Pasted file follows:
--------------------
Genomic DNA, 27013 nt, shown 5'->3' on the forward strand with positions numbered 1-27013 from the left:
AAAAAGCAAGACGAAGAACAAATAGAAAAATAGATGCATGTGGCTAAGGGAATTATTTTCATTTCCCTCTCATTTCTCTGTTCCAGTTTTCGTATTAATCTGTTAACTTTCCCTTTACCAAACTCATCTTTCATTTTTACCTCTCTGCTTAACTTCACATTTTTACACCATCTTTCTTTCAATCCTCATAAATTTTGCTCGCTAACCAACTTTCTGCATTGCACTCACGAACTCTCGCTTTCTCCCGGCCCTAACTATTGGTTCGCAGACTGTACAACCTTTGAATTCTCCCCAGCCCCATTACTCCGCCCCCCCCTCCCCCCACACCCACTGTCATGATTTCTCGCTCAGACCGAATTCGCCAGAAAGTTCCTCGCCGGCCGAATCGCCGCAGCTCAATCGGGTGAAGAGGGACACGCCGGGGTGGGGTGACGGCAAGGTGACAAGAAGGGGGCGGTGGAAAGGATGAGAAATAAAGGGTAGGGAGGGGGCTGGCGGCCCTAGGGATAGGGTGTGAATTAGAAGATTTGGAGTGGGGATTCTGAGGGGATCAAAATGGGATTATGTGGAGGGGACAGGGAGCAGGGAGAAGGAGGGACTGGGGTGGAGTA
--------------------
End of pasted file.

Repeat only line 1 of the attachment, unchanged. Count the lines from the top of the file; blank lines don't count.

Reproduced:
Genomic DNA, 27013 nt, shown 5'->3' on the forward strand with positions numbered 1-27013 from the left: